• Compatibility – We consider compatibility with the other services we offer. The tight integration between our service offerings will directly affect the service we deliver to our clients. Do the vendors together offer interoperability certifications or programs; are there reference architectures of different service offerings to capitalize on?
• Marketing Support – As we continue to build out our brand, will the vendors we align with support that goal. Within their program, does the vendor offer marketing support? If so, what type and extent are they willing to help us? Will they provide content for our marketing efforts? Are they going to help us with lead generation, or even pass leads to us? What kind of extended support or concierge services can we expect from them? The extent of the support given here will directly impact the entire vendor experience.
Last key area is ensuring the vendor we will work with also fits well into our broad partner ecosystem around cloud services.
This brings us to another key area in our go to market model: building out our ecosystem. Not only will it stand to differentiate us in the marketplace, it also creates space for a significant trend in this industry, which is, partners, within the same ecosystem, partnering together.
Collaborations between MSP or Cloud partners can strengthen our offerings and increase our competitive position. When we build out our new solution offerings, it may create opportunities for complimentary partners and services to work together. For example, I was recently at a conference and led a discussion about security. Two MSPS; an integrator focused on storage and networking explored the opportunity to partner with a highly oriented security and compliance as a service MSP in completely different geographies of the country. This example highlights how MSPs & Solution Providers working together can be a strong value proposition with the right negotiated terms and rules of engagement up front. . Having collaboration, trust and unified goals to ensure alignment along with a customer experience that is supportive, smooth and very successful are key for these relationships’ success.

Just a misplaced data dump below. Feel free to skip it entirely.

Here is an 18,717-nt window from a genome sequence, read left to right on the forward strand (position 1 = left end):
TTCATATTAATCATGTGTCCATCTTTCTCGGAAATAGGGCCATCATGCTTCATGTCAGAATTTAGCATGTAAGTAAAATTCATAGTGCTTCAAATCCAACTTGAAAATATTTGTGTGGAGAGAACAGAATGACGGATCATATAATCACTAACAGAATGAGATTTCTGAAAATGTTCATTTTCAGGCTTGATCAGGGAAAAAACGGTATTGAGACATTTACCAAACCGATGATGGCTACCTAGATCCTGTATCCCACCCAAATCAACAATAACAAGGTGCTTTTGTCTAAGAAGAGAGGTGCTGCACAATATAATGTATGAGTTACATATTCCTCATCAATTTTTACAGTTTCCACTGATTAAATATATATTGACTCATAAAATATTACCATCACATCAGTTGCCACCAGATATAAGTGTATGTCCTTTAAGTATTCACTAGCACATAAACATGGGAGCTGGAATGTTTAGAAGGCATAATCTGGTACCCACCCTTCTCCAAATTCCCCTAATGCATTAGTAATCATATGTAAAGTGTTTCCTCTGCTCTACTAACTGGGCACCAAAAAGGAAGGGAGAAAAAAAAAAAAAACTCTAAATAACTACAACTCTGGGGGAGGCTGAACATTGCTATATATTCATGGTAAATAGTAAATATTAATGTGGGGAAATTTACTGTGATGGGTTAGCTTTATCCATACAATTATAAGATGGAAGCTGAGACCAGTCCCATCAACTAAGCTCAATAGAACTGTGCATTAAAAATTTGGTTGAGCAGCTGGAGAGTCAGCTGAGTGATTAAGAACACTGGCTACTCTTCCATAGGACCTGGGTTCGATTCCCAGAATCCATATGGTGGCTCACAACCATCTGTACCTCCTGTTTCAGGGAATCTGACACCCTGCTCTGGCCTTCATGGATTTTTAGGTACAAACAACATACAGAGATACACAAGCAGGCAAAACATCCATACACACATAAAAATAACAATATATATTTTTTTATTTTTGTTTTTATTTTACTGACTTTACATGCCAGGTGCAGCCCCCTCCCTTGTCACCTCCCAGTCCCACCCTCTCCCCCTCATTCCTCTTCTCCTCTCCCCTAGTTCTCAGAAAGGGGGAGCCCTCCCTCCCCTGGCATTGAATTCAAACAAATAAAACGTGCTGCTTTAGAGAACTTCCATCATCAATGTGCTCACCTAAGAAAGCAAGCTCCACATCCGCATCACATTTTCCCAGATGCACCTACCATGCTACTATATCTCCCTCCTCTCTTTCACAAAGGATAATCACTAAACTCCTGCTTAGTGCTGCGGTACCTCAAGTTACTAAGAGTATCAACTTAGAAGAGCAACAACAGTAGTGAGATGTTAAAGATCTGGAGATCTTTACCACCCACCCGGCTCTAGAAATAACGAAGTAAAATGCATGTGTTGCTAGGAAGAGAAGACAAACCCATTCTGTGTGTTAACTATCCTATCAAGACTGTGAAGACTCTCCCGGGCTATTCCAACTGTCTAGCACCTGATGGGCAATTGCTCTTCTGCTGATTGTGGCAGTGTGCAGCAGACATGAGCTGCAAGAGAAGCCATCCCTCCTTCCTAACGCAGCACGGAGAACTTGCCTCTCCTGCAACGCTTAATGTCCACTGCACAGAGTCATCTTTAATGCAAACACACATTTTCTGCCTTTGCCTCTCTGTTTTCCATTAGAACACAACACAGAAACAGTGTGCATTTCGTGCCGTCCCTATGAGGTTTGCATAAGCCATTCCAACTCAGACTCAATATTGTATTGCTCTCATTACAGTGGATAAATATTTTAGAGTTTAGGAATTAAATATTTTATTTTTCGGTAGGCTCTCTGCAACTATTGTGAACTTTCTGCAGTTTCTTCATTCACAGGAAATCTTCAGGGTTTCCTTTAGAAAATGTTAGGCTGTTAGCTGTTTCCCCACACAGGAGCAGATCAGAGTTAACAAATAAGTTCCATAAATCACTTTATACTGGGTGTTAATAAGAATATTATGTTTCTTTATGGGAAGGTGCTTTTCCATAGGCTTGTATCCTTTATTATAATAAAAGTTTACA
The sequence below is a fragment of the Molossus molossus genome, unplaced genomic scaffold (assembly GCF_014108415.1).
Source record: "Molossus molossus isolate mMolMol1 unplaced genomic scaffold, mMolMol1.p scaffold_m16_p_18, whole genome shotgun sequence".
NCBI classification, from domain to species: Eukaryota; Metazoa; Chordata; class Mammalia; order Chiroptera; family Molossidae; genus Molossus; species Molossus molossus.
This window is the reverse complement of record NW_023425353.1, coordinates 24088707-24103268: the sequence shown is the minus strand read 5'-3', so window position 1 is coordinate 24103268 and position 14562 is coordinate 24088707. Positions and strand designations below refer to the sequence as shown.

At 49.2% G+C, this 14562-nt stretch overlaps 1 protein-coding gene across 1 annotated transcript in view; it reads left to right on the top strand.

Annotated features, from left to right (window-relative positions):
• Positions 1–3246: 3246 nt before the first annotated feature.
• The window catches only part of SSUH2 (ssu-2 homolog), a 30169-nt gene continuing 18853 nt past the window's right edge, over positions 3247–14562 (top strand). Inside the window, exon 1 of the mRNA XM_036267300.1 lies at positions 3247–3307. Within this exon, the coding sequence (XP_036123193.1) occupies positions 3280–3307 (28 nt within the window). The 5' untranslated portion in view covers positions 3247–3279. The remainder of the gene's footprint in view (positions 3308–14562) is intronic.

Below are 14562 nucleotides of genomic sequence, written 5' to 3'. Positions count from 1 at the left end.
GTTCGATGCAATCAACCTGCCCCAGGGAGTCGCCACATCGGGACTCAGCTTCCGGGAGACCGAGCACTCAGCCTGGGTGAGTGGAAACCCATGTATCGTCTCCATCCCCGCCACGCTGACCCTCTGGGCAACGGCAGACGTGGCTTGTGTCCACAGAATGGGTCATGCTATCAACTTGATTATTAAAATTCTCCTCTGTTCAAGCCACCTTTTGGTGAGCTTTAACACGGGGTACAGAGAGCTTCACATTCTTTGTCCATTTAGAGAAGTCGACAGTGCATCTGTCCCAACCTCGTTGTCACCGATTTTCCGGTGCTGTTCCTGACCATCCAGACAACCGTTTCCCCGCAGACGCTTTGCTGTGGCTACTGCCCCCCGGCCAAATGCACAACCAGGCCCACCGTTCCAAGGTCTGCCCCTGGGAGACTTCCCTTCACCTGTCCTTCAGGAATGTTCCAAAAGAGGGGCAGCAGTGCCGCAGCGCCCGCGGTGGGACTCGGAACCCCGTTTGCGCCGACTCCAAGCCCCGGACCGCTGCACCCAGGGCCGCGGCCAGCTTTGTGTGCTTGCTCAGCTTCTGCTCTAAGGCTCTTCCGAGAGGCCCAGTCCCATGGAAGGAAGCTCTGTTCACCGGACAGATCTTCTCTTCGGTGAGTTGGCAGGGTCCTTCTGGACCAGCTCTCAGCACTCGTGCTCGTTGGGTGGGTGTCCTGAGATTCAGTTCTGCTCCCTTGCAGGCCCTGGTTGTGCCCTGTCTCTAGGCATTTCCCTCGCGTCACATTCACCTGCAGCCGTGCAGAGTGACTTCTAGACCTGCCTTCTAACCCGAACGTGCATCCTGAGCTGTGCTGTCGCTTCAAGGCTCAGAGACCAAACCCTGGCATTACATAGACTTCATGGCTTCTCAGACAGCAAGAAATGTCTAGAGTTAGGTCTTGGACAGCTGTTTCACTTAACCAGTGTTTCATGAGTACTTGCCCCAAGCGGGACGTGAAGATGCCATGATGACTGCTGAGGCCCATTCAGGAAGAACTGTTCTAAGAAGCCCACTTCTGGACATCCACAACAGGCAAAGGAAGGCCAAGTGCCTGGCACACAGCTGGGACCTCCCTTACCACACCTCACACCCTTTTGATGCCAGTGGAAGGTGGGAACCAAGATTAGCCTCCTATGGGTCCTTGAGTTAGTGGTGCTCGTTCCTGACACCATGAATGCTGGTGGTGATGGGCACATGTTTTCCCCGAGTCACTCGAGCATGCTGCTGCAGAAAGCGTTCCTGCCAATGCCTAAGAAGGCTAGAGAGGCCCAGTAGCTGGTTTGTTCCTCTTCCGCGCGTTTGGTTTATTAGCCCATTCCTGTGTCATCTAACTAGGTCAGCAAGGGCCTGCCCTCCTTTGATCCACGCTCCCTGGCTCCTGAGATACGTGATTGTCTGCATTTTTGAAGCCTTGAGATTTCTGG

That is just one example. We could have on premises solutions collaborating with cloud services, analytics services partnering with compliance services or hosting partnering with communications. Whatever the mix, having a common set of goals, and building a track record of successful clients will strengthen the overall proposition and ultimately our ecosystem.
In this post we explored the overall vendor mix and compatibility strategies when building an ecosystem, what they might look like and some of the challenges in building our vendor/partner relationships. In part 2 of this series, we will look at the best practices in managing vendor/partner relationships and successful ecosystem communication strategies.